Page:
Nathan Reich – All Night Pharmacy

Fans of breathtaking guitar picking and subtle, penetrating lyrics will adore the latest offering of Brooklyn artist Nathan Reich. Sometimes people ask me how I find amazing artists like Nathan. The truth in his case is through Crackerfarm’s videos of Nathan on YouTube. When I heard he had a full album releasing, I knew I had to hear it. Once I heard it, I knew I had to review it.

It’s difficult to categorize Reich’s brand of acoustic music. At times he’s clearly utilizing the best of what “country” music has to offer in terms of chord structures. His lyrics are also, at times, reminiscent of the classic country writers like Hank Williams. Yet, there’s a sort of iMusic sophistication about Nathan Reich. He seems to be bringing us a quirkier, more sophisticated version of the songwriter’s lament.

The soft finger picking of “Sweet Isolation” is as good a place as any to start. It’s soft and feels very comfortable, like a sweater on a cold day. Reich’s vocals feel close. Maybe “intimate” is an appropriate term for the feeling he conjures. Then, looking closer at the lyrics, you realize why. He’s lamenting. He wants reunion. He explains, “My sweet isolation is pulling me apart. I feel it most when it’s after dark. How did this happen and why I don’t know. But I think I’m done here; I want to come home.” Searching, yearning, seeking, living. This is an emotional, full, and important song.

“Interstate” is probably not the song you’d predict it to be. The key lyric to the song, “I’ve been to every state to ruminate the poison of being young. I’ve used the interstate to machinate against my growing up.” This lyric turns the song, which itself is melancholic and retrospective, into a helpful lens of understanding the process of maturity. Who, of us, has not thought similar thoughts on a long drive? In our constantly plugged-in world, sometimes driving is the clearest, longest stretch of time we have to think about our world in a deeper way. Oh, and the guitar break following the key lyric (perhaps we’d call it a “bridge”) is subtlely beautiful, in a Bert Jansch way. Perfect.

“The Dream Song” is the epitome of Nathan Reich’s music. The guitar is sometimes simple, with interspersed moments of flair. The lyrics are, again, impressive. It’s probably the darkest song on the album, focused on the end of a relationship. It’s about that moment after a fight when both people know it’s probably the end. The moon wants him to stay, but he’s wondering if he should bother staying. The song ends with the repetitive lyric, “Would you give it up?” It works.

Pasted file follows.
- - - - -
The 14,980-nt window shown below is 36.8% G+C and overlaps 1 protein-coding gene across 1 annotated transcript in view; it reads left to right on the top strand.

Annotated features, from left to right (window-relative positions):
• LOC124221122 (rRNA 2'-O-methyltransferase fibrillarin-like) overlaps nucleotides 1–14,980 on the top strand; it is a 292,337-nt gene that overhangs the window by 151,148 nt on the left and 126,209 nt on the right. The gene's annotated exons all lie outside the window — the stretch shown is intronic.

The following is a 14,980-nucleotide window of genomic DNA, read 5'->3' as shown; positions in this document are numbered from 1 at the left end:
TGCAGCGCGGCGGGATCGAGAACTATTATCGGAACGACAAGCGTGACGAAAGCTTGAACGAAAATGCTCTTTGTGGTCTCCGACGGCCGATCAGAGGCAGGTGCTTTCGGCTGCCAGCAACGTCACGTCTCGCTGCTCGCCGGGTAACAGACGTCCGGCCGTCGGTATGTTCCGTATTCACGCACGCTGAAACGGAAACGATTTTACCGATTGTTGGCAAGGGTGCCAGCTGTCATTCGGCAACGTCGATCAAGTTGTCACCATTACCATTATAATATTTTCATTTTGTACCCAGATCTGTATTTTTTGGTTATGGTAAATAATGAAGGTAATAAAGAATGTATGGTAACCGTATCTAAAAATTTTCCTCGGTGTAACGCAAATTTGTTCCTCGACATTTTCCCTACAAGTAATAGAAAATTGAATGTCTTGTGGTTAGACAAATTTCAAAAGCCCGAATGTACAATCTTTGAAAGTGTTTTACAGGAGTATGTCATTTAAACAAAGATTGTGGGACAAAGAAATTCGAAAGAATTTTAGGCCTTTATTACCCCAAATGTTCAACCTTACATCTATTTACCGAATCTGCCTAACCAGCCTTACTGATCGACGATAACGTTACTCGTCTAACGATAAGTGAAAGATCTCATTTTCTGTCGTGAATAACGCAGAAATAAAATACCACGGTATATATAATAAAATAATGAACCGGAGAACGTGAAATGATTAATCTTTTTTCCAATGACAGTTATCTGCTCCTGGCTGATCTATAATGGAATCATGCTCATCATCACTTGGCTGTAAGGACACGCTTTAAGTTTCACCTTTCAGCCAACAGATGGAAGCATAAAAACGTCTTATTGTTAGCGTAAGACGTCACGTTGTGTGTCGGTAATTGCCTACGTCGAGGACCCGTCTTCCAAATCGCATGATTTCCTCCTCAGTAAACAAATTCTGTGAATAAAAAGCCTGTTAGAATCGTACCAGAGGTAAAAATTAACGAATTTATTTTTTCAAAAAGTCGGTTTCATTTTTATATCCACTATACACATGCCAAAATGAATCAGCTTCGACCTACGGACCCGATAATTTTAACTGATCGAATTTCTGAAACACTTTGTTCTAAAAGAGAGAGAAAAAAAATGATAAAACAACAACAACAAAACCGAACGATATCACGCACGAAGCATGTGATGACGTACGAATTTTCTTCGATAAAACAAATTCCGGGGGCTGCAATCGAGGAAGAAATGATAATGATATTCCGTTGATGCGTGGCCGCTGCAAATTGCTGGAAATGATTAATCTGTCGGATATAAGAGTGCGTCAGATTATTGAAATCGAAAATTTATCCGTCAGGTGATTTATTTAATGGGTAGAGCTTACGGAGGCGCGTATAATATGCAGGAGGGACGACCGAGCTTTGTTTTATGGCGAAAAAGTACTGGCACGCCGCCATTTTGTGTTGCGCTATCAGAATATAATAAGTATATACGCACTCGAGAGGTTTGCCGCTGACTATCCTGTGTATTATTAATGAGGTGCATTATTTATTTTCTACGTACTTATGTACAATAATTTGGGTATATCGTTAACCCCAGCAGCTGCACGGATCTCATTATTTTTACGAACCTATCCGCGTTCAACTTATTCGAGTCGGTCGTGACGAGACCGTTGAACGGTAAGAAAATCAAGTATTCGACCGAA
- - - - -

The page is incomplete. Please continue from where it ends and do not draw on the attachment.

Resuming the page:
I loved the poetry of the lyrics in “Wasp” so much that I immediately shared them with a friend via social media before my first listen was complete. The echoing effect put on Reich’s voice really made the track work. It’s just the way you’d expect to hear these lyrics. My favorite line is, “Isolated in your Eden, no one wonders why you’re bleeding.” It’s pretty dark, but seems to be itself a release of the pain of the singer songwriter. In truth, I feel honored to be privy to it, in the same way that reading Poe makes us all a little comfortably numb.

This is a remarkable album. I’ve skipped over a few tracks in this review, but they are not “skips” in truly enjoying it. This is, in fact, an album, not a series of “singles for sale.” There’s a difference, which becomes evident upon listening to Reich’s depth. More than a good guitar player or intelligent writer, Reich’s songs emit a particular beauty-by-pain that smacks of genuineness. We’ve all heard the melodramatic, but Reich’s lyrics are painfully relevant. Thank you, sincerely, Nathan for this collection not just of your music, but of your soul.

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